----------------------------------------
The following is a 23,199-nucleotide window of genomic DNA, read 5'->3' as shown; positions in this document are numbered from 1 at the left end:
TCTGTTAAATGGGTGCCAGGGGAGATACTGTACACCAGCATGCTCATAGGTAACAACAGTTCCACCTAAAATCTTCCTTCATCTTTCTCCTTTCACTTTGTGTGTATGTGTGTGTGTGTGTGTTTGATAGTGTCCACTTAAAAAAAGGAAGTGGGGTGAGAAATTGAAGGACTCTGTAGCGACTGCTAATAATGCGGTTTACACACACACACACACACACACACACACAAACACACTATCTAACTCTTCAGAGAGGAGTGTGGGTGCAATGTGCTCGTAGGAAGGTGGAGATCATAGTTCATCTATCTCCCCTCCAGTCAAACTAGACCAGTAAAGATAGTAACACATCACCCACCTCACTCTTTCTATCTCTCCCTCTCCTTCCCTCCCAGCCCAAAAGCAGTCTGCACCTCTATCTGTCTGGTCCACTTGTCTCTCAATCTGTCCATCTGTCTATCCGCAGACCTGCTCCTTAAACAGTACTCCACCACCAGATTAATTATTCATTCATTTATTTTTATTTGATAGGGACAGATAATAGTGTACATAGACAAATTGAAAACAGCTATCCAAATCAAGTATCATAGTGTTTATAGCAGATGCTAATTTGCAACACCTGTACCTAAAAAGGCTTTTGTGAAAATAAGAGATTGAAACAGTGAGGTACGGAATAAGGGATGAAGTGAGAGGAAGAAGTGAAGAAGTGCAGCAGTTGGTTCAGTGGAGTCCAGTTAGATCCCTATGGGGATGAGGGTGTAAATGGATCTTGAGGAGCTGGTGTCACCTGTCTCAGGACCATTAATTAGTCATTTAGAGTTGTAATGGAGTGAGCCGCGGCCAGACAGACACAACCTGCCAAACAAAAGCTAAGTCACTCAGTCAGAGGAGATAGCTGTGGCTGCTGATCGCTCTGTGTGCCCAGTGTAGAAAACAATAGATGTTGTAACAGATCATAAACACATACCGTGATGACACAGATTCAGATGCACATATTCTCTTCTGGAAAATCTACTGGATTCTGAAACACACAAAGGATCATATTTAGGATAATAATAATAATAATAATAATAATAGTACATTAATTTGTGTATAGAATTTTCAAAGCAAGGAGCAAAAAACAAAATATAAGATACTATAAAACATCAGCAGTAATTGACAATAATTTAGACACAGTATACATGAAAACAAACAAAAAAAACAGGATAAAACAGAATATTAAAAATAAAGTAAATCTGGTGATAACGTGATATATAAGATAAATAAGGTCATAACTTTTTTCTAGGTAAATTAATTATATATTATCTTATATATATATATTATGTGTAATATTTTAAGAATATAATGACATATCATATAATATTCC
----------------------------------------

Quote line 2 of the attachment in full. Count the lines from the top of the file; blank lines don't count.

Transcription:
TCTGTTAAATGGGTGCCAGGGGAGATACTGTACACCAGCATGCTCATAGGTAACAACAGTTCCACCTAAAATCTTCCTTCATCTTTCTCCTTTCACTTTGTGTGTATGTGTGTGTGTGTGTGTTTGATAGTGTCCACTTAAAAAAAGGAAGTGGGGTGAGAAATTGAAGGACTCTGTAGCGACTGCTAATAATGCGGTTTACACACACACACACACACACACACACACAAACACACTATCTAACTCTTCAGAGAGGAGTGTGGGTGCAATGTGCTCGTAGGAAGGTGGAGATCATAGTTCATCTATCTCCCCTCCAGTCAAACTAGACCAGTAAAGATAGTAACACATCACCCACCTCACTCTTTCTATCTCTCCCTCTCCTTCCCTCCCAGCCCAAAAGCAGTCTGCACCTCTATCTGTCTGGTCCACTTGTCTCTCAATCTGTCCATCTGTCTATCCGCAGACCTGCTCCTTAAACAGTACTCCACCACCAGATTAATTATTCATTCATTTATTTTTATTTGATAGGGACAGATAATAGTGTACATAGACAAATTGAAAACAGCTATCCAAATCAAGTATCATAGTGTTTATAGCAGATGCTAATTTGCAACACCTGTACCTAAAAAGGCTTTTGTGAAAATAAGAGATTGAAACAGTGAGGTACGGAATAAGGGATGAAGTGAGAGGAAGAAGTGAAGAAGTGCAGCAGTTGGTTCAGTGGAGTCCAGTTAGATCCCTATGGGGATGAGGGTGTAAATGGATCTTGAGGAGCTGGTGTCACCTGTCTCAGGACCATTAATTAGTCATTTAGAGTTGTAATGGAGTGAGCCGCGGCCAGACAGACACAACCTGCCAAACAAAAGCTAAGTCACTCAGTCAGAGGAGATAGCTGTGGCTGCTGATCGCTCTGTGTGCCCAGTGTAGAAAACAATAGATGTTGTAACAGATCATAAACACATACCGTGATGACACAGATTCAGATGCACATATTCTCTTCTGGAAAATCTACTGGATTCTGAAACACACAAAGGATCATATTTAGGATAATAATAATAATAATAATAATAATAGTACATTAATTTGTGTATAGAATTTTCAAAGCAAGGAGCAAAAAACAAAATATAAGATACTATAAAACATCAGCAGTAATTGACAATAATTTAGACACAGTATACATGAAAACAAACAAAAAAAACAGGATAAAACAGAATATTAAAAATAAAGTAAATCTGGTGATAACGTGATATATAAGATAAATAAGGTCATAACTTTTTTCTAGGTAAATTAATTATATATTATCTTATATATATATATTATGTGTAATATTTTAAGAATATAATGACATATCATATAATATTCC